LANCASTER, Pa. — Leaders held another news conference at the Lancaster County Public Safety Training Center Tuesday morning. One main theme? Opening Lancaster County's economy.
A majority of the county’s elected leaders said they need Governor Tom Wolf's help to do so.
“We need transparency and collaboration -- something right now, quite frankly, in short supply,” said Commissioner Ray D’Agostino.
Lancaster County's elected leaders expressed frustration with the Wolf administration. They said the governor is certainly communicating frequently during press conferences, but added, the lines of communication with municipal leaders across the state are limited.
They called it a “one way street.”
“Fortunately, appears that the governor's administration seems to be changing the rules and the metrics by which our local economies can begin to get back to a semblance of normal,” said Congressman Lloyd Smucker, who represents Lancaster County.
Smucker and others questioned why Lancaster County is tied in with the southeast corner of the state when it comes to reopening the county's economy.
“For instance, Lancaster County is considered a part of the Southeast, which is far worse than the South Central, and we can't have more than 50 cases per 100,000 residents over a two-week period," Smucker said. "What does that mean for Lancaster County? We can't have more than about 20 new cases a day sustained over a two-week period. Now, is that really the right metric to follow?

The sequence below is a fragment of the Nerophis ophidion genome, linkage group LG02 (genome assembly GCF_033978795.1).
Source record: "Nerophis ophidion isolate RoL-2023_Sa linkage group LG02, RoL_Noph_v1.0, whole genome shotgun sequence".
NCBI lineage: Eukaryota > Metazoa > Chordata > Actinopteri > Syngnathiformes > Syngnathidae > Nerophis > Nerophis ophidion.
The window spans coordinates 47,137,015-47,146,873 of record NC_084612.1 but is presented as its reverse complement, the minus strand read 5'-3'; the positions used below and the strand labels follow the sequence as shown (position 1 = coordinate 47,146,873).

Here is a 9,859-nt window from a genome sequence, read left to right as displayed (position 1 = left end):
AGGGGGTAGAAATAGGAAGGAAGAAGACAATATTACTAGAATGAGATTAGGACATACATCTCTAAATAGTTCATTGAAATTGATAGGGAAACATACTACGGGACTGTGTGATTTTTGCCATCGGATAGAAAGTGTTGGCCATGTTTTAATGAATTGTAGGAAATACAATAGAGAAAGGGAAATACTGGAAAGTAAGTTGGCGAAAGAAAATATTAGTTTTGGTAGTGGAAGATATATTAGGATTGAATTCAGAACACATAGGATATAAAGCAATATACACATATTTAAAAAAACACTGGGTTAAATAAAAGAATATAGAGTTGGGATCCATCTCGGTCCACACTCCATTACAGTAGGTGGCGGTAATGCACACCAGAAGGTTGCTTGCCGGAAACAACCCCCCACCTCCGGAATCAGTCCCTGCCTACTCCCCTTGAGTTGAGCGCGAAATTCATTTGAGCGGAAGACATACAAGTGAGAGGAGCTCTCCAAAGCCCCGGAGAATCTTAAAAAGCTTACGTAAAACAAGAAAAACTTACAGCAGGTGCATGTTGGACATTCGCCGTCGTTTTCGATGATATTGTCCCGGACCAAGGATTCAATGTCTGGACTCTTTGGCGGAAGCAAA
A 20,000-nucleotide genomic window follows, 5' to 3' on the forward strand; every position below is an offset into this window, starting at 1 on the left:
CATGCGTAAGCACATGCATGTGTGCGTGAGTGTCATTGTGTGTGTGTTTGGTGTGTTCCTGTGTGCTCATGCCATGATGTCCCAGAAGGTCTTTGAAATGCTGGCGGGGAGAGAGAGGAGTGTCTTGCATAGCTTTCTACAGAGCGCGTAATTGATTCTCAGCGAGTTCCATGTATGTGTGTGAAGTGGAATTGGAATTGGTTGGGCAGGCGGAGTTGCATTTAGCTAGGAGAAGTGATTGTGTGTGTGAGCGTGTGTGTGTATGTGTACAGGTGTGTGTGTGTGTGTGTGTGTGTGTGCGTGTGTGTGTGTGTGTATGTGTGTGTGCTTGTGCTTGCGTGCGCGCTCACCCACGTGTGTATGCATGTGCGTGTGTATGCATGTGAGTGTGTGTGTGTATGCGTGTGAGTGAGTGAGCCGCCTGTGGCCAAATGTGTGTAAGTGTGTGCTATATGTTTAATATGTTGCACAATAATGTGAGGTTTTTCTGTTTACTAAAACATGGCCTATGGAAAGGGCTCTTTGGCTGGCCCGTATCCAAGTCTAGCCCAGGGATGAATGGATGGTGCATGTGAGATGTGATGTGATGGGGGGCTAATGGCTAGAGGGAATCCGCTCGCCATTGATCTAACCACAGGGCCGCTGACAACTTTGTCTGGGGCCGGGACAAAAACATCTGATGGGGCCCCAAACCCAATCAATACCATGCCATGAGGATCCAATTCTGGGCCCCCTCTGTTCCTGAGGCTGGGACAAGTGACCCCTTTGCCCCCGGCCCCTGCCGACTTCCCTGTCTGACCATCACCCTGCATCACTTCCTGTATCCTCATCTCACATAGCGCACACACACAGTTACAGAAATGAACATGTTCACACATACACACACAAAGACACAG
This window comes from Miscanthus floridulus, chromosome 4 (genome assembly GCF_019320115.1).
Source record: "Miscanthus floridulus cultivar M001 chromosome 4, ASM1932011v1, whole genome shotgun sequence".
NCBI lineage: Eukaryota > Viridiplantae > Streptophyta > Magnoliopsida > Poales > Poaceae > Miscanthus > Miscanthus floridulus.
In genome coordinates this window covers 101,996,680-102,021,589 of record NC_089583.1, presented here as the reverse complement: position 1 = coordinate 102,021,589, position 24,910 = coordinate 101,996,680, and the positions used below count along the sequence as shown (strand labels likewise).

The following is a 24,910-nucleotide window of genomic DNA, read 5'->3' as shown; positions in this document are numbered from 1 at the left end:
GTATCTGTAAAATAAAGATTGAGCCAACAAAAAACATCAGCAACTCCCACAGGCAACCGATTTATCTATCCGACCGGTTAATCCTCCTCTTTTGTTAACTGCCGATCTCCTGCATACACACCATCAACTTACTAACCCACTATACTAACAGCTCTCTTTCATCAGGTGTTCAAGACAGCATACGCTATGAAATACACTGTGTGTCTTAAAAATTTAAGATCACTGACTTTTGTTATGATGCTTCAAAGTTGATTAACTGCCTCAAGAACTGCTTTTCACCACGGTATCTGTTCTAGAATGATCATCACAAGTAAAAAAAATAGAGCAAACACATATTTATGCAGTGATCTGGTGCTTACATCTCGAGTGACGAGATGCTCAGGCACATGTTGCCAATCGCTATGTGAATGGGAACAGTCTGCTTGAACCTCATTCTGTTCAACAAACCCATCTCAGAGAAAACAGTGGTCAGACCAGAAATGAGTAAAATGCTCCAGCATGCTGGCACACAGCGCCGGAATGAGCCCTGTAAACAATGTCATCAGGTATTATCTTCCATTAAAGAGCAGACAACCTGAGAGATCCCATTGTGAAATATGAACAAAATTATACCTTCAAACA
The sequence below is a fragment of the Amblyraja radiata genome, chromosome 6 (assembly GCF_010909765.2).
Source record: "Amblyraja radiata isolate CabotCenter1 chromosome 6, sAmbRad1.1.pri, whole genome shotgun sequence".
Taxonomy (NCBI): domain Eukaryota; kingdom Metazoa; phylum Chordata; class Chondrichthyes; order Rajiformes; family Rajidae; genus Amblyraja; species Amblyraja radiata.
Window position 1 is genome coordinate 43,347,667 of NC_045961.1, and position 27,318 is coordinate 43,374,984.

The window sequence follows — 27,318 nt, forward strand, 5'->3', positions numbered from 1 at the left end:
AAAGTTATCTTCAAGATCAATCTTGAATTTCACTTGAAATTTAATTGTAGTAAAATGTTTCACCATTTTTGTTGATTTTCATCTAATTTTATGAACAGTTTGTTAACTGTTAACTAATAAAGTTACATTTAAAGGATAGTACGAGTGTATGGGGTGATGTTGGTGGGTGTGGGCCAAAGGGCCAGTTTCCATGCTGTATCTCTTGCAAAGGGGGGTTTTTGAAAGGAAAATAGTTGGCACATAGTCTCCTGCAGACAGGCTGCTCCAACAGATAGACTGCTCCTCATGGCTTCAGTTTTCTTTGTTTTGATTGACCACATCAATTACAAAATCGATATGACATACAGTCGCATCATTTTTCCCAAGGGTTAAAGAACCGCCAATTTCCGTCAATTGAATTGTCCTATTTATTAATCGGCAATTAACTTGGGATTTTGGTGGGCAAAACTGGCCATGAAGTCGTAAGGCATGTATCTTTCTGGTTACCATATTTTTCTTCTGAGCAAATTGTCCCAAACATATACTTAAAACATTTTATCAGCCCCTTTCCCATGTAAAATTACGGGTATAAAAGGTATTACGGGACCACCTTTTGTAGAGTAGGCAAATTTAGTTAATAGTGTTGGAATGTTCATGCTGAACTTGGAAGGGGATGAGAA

“The key metric for us has always been the hospitals,” explained Commissioner Josh Parsons. “The hospital key metrics which are ICU beds, surge capacity, ventilators -- the whole point of this was not to overrun the hospitals. You have a better chance of sort of working the dial at a county level than you do at a state level or at a regional level.”
Parsons and others explained that a large percentage of the county’s COVID-19 cases and deaths are in nursing facilities. They believe the county is on track to reopen with other counties in Central Pennsylvania, such as York, Dauphin, and Cumberland Counties.
You can see a map which outlines where COVID-19 deaths are occurring in Lancaster County, based on information from the county coroner, here.
On a phone call, FOX43 asked the governor about the thought process behind the decision.
“The focus is going to be on keeping people safe whether in the western part of the state, the central part of the state, in Lancaster County or Philadelphia,” explained Wolf. “That's going to be guiding us, and we're going to be doing the best we can to start the reopening process. What's not going to be guiding us is some arbitrary definition of the region.”
Speaking of the economy, leaders said they will announce help for small businesses in Lancaster Wednesday.